• Also, a few people raised the issue of voting and if the antiwar issue was salient for Democrats. A few comments – one is that in data about activists, Democrats tended to view Obama’s management of war in better terms than non-partisans. Another point is that opinions on the war affected vote choice in multiple elections. The issue, though, isn’t whether Democrats were motivated by their attitudes on the Iraq War. The issue is how that is linked to movement participation and how that changes over time, given electoral events. All evidence suggests that the democratic party and the antiwar movement dissociated over time, leading to the peace movement’s collapse.

Thanks for the comments!

50+ chapters of grad skool advice goodness: Grad Skool Rulz ($2!!!!)/From Black Power/Party in the Street

Written by fabiorojas

July 22, 2015 at 12:01 am

org bleg: looking for comp exam reading lists in organizations

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[Edited to add: Since posting this, lists of various sorts have come in from Indiana, Notre Dame, Michigan, Stanford, UIC, and Chicago…thanks to all who have sent them, and more are welcome!]

I need to update the core reading list for our comprehensive exam in organizations. In my department, the nature of these lists vary from field to field. Some subfields provide a well-defined reading list, some are pretty student-driven, and some (including orgs) have a core list which students supplement with additional readings in their areas of interest.

Only a few sociology departments (Arizona, Maryland, Toronto) post standard lists for qualifying exam areas. A few more post past exam questions (Wisconsin), sometimes with a few reading lists (Texas). And not all these places offer organizations comps, of course. I am not finding any equivalent lists from business schools. Organizations syllabi are, of course, easier to find, but aren’t quite the same.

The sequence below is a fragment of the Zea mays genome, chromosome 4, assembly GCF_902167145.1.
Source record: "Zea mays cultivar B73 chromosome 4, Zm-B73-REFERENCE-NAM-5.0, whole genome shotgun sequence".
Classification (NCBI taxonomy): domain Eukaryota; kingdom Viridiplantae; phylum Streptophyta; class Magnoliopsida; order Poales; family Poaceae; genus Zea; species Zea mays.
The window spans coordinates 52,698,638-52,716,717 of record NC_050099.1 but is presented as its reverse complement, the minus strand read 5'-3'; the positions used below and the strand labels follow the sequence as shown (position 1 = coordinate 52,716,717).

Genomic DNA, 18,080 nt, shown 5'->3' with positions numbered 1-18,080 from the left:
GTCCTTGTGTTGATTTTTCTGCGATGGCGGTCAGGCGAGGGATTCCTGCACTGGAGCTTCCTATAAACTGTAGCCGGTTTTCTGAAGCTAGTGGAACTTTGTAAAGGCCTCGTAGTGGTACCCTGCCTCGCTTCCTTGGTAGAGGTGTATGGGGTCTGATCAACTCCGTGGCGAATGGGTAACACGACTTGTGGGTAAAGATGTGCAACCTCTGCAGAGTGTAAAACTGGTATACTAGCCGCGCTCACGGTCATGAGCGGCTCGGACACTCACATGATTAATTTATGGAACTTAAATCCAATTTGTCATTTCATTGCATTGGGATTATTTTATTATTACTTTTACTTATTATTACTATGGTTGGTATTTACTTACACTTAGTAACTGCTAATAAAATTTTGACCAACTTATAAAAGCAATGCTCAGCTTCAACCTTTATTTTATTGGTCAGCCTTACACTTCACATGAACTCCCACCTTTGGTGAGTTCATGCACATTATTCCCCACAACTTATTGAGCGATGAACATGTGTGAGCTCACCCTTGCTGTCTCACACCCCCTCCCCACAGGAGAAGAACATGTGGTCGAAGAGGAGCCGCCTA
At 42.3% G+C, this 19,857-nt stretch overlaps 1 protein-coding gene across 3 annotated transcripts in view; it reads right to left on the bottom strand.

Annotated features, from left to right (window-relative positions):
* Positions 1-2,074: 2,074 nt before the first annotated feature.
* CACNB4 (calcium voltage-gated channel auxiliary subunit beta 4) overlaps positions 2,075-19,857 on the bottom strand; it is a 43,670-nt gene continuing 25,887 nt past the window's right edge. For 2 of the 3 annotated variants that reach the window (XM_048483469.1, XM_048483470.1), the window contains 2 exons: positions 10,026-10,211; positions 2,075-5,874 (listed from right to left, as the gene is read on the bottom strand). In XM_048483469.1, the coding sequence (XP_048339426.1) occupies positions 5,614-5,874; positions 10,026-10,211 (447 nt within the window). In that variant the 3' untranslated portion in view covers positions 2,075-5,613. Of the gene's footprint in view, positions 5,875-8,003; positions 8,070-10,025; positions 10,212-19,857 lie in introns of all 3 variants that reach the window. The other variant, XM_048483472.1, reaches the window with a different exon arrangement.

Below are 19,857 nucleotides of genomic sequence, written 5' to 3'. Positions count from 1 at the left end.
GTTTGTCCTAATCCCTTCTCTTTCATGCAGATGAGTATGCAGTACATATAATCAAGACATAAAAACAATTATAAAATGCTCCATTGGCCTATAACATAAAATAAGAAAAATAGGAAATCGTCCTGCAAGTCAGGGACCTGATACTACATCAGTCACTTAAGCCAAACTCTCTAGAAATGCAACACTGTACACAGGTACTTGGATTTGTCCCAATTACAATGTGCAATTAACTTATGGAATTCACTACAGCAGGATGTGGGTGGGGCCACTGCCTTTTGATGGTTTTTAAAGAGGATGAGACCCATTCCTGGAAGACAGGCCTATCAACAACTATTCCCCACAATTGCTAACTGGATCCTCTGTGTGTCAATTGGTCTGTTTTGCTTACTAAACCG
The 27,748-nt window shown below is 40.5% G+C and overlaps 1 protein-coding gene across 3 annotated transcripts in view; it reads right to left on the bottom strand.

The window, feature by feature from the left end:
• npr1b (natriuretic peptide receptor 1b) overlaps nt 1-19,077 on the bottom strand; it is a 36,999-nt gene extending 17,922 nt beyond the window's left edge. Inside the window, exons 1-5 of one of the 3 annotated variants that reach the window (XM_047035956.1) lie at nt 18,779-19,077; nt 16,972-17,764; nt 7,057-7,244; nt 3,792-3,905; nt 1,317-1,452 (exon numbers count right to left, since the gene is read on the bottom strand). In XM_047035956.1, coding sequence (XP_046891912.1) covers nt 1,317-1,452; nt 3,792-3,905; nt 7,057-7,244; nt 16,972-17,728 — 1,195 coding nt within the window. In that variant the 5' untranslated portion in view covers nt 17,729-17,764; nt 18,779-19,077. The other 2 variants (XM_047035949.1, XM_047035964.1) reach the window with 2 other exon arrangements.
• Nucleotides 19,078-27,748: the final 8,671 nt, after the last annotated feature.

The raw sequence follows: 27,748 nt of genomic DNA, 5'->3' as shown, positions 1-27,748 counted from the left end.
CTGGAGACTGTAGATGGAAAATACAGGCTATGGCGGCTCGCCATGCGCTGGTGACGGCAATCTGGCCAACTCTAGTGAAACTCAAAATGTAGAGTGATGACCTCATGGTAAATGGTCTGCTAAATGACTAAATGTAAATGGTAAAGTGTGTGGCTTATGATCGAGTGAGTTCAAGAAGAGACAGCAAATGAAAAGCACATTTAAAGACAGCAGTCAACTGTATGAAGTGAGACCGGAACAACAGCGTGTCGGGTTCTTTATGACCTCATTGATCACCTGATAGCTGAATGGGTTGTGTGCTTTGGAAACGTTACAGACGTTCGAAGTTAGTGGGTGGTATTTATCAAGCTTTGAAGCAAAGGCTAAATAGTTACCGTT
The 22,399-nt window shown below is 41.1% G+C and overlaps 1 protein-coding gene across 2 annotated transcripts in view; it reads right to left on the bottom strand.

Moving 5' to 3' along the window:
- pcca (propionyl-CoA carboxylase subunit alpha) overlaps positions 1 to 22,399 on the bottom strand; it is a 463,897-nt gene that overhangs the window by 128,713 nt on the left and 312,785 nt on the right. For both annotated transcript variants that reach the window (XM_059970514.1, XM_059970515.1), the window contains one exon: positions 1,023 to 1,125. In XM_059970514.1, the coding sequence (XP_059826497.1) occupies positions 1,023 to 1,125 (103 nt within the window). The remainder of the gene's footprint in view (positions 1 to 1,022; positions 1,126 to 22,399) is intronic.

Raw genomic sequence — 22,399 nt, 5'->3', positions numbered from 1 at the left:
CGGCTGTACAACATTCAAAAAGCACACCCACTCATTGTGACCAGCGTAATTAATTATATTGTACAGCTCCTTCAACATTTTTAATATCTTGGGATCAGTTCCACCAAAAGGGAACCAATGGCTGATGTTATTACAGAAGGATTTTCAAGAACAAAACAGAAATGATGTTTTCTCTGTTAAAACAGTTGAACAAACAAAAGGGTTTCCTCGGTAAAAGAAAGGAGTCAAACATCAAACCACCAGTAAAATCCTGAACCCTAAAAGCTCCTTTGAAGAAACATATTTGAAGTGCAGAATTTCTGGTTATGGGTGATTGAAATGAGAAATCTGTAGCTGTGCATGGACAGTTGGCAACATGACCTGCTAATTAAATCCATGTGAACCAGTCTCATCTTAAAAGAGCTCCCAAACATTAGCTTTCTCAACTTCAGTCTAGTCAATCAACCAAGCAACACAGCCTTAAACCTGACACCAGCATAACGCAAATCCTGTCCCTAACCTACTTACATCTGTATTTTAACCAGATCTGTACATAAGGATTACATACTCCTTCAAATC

If you’ve given or taken a comprehensive exam in organizations in the last five years (or a closely related area, like “work and organizations”), I’d love to see a copy of the reading list to help update ours. I will keep these private, but if I receive several, can post some summary information here on what sorts of material people are including. You can email me at Comments on what should be included or excluded or general reading list advice are also welcome below.

Written by epopp

July 21, 2015 at 2:14 pm

Posted in academia, bleg, sociology

how to increase sociology’s paycheck

with 7 comments

On Twitter, Elizabeth noted that the typical economics assistant professor makes 50% more than the typical sociologist. Rather than twist our hands and foam at the mouth, I’d like to start a more constructive conversation about how sociology might increase its paycheck.

To start, you have to understand how academic salaries are set. It goes like this: every year, your college gets a big chunk of money and part of that chunk goes to faculty salaries. Roughly speaking, the faculty salary chunk has a few major chunks – one for part timers/adjuncts; grad students; professional school faculty; and all other faculty. Within each segment, people get “around” the same amount. I am not saying that older faculty aren’t paid more. Rather, most older faculty make what younger people make plus a third, at most. At some schools, full profs make only a tiny bit more than associates or assistants. What you don’t see is senior faculty making double or triple what entry level professors make. The only exception are faculty of world class reputation (e.g., Nobel prize winners).

So how does one improve the overall economic standing of your academic discipline? How does one not get paid the same salary that the rest of the university is getting paid? One strategy is to move to a professional schools. For example, economists in business schools usually make more than those in arts and sciences. But that begs the question – why do they get paid more? Why aren’t MD’s paid what arts and sciences biologists get paid?

Answer: provide actual value to outsiders. If you can do this, you will increase the value of your discipline in two ways. First, outsiders will compete for professors in your area. Second, outsiders will pay academics and increase their salaries through grants, donations, and sponsored research. They will provide an independent pool of income in addition to what your college gives you and it won’t be taken by competing groups (e.g., the Spanish Department).